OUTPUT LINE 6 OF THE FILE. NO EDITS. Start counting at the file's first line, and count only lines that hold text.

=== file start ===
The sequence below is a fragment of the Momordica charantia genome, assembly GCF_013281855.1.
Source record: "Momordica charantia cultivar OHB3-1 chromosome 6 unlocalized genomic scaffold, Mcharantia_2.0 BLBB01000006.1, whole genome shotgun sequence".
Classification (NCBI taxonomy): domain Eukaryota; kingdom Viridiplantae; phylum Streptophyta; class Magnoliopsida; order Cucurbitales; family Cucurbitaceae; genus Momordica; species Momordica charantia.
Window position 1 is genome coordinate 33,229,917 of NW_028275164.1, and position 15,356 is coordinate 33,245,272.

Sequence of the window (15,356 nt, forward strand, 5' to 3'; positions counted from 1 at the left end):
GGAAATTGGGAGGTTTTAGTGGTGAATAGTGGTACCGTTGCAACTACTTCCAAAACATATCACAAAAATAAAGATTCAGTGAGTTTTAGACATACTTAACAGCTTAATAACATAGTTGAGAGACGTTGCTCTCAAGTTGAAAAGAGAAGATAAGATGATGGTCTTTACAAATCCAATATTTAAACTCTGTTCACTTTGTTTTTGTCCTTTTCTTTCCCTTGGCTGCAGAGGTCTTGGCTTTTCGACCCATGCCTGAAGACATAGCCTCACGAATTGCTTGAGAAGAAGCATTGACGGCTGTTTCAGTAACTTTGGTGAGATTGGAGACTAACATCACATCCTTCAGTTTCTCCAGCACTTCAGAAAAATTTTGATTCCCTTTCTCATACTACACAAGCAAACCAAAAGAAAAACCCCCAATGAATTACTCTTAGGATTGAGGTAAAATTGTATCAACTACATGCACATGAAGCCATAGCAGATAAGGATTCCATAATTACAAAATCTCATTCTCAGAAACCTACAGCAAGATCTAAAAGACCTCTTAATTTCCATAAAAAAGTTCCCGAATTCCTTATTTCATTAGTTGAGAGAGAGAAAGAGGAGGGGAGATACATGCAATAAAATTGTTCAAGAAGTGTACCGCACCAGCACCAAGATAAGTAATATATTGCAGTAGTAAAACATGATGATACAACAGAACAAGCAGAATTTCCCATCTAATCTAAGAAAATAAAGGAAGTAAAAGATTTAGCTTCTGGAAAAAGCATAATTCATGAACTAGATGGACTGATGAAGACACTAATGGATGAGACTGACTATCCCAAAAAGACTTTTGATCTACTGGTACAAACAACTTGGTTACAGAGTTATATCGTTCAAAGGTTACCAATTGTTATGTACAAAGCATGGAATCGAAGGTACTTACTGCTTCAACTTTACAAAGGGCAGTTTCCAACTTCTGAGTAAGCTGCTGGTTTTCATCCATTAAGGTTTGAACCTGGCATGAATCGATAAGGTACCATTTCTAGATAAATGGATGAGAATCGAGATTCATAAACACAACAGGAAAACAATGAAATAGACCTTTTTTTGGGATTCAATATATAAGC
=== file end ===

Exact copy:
GGAAATTGGGAGGTTTTAGTGGTGAATAGTGGTACCGTTGCAACTACTTCCAAAACATATCACAAAAATAAAGATTCAGTGAGTTTTAGACATACTTAACAGCTTAATAACATAGTTGAGAGACGTTGCTCTCAAGTTGAAAAGAGAAGATAAGATGATGGTCTTTACAAATCCAATATTTAAACTCTGTTCACTTTGTTTTTGTCCTTTTCTTTCCCTTGGCTGCAGAGGTCTTGGCTTTTCGACCCATGCCTGAAGACATAGCCTCACGAATTGCTTGAGAAGAAGCATTGACGGCTGTTTCAGTAACTTTGGTGAGATTGGAGACTAACATCACATCCTTCAGTTTCTCCAGCACTTCAGAAAAATTTTGATTCCCTTTCTCATACTACACAAGCAAACCAAAAGAAAAACCCCCAATGAATTACTCTTAGGATTGAGGTAAAATTGTATCAACTACATGCACATGAAGCCATAGCAGATAAGGATTCCATAATTACAAAATCTCATTCTCAGAAACCTACAGCAAGATCTAAAAGACCTCTTAATTTCCATAAAAAAGTTCCCGAATTCCTTATTTCATTAGTTGAGAGAGAGAAAGAGGAGGGGAGATACATGCAATAAAATTGTTCAAGAAGTGTACCGCACCAGCACCAAGATAAGTAATATATTGCAGTAGTAAAACATGATGATACAACAGAACAAGCAGAATTTCCCATCTAATCTAAGAAAATAAAGGAAGTAAAAGATTTAGCTTCTGGAAAAAGCATAATTCATGAACTAGATGGACTGATGAAGACACTAATGGATGAGACTGACTATCCCAAAAAGACTTTTGATCTACTGGTACAAACAACTTGGTTACAGAGTTATATCGTTCAAAGGTTACCAATTGTTATGTACAAAGCATGGAATCGAAGGTACTTACTGCTTCAACTTTACAAAGGGCAGTTTCCAACTTCTGAGTAAGCTGCTGGTTTTCATCCATTAAGGTTTGAACCTGGCATGAATCGATAAGGTACCATTTCTAGATAAATGGATGAGAATCGAGATTCATAAACACAACAGGAAAACAATGAAATAGACCTTTTTTTGGGATTCAATATATAAGC